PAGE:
In an interview with Forbes, Fils-Aime acknowledged that Nintendo needed to do more to increase its online presence with its new console:
“What we’re doing is creating a much more flexible system that will allow the best approaches by independent publishers to come to bear,” he promised.
“So instead of a situation where a publisher has their own network and wants that to be the predominant platform, and having arguments with platform holders, we’re going to welcome that. We’re going to welcome that from the best and the brightest of the third party publishers.”
He also said the Wii U would have “an extremely robust online experience,” and that he wanted third party publishers to be the ones talking about it. “We think it’s much more compelling for that information to come from the publishers than to come from us.”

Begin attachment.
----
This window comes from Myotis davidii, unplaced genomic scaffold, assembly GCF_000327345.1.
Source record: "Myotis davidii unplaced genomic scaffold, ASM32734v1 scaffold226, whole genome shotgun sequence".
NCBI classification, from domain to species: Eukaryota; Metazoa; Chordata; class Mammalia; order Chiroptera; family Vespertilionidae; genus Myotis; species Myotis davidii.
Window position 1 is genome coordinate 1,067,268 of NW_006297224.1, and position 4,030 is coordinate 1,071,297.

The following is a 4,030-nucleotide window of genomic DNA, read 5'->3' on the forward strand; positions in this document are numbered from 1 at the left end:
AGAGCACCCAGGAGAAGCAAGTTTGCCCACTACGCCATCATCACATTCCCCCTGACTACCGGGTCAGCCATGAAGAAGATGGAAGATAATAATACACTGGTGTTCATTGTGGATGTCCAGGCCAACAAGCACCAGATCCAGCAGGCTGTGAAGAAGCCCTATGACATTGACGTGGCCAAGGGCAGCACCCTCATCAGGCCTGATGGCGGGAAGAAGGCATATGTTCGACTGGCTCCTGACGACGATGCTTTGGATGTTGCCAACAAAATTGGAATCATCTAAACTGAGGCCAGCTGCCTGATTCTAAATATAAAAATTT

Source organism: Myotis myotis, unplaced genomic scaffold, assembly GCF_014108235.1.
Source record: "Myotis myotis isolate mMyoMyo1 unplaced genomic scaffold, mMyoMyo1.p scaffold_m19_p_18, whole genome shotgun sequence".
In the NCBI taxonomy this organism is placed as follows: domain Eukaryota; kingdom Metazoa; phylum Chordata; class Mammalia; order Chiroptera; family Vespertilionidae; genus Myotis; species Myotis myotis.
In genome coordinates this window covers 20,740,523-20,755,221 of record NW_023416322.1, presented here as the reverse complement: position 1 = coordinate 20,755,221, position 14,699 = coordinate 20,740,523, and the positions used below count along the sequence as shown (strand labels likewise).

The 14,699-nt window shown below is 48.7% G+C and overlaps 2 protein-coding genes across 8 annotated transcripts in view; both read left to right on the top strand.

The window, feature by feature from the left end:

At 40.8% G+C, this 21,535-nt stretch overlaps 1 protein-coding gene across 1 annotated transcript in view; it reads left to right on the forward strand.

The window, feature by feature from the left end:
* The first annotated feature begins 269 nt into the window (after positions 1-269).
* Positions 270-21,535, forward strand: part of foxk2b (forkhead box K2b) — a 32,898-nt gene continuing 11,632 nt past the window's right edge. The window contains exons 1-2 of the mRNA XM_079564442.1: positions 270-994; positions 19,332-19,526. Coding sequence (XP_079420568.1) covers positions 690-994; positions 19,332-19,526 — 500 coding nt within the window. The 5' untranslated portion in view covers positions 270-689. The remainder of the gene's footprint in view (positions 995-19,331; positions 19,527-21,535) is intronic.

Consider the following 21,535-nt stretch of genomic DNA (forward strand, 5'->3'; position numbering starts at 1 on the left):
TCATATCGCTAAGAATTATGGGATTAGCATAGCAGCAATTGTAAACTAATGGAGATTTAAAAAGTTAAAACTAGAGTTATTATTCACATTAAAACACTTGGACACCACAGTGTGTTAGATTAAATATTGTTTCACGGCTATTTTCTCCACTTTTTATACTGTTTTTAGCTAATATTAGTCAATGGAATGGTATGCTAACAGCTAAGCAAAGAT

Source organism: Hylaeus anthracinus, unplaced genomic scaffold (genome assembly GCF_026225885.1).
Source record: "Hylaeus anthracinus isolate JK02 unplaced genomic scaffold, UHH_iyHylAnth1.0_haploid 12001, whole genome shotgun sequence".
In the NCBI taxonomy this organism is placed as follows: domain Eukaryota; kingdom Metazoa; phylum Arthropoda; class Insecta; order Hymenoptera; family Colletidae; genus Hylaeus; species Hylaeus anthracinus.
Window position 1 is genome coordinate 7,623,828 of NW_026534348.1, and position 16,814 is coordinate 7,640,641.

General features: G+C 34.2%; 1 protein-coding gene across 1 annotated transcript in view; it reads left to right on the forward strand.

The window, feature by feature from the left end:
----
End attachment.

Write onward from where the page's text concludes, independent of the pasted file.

“Even though the Wii software is backward compatible to Wii U, the branding will be a little bit different, the messaging will be a little bit different. I think we’ve had enough experiences separating out consoles in a transitional period to make that happen.”
“This is not the first time that Nintendo and our competitors have had dramatically different views on the future of gaming.”